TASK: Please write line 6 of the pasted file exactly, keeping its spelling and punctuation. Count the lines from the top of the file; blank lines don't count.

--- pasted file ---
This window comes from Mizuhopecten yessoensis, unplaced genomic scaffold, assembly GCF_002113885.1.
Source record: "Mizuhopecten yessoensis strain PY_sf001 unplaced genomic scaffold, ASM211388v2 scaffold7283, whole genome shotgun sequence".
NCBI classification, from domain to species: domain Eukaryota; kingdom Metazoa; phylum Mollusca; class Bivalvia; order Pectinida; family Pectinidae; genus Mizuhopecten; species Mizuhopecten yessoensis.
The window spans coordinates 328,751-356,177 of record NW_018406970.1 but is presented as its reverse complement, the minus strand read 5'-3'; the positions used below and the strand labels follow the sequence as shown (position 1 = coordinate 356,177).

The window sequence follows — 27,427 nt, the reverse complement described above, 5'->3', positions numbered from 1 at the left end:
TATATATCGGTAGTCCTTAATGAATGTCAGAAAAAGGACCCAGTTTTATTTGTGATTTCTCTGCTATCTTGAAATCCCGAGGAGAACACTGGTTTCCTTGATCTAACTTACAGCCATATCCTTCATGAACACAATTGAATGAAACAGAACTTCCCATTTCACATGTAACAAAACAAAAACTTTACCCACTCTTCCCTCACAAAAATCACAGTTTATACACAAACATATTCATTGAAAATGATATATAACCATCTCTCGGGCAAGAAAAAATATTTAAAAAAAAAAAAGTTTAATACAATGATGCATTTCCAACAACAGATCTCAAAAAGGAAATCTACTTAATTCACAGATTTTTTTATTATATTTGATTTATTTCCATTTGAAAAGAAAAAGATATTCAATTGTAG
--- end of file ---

TATATATCGGTAGTCCTTAATGAATGTCAGAAAAAGGACCCAGTTTTATTTGTGATTTCTCTGCTATCTTGAAATCCCGAGGAGAACACTGGTTTCCTTGATCTAACTTACAGCCATATCCTTCATGAACACAATTGAATGAAACAGAACTTCCCATTTCACATGTAACAAAACAAAAACTTTACCCACTCTTCCCTCACAAAAATCACAGTTTATACACAAACATATTCATTGAAAATGATATATAACCATCTCTCGGGCAAGAAAAAATATTTAAAAAAAAAAAAGTTTAATACAATGATGCATTTCCAACAACAGATCTCAAAAAGGAAATCTACTTAATTCACAGATTTTTTTATTATATTTGATTTATTTCCATTTGAAAAGAAAAAGATATTCAATTGTAG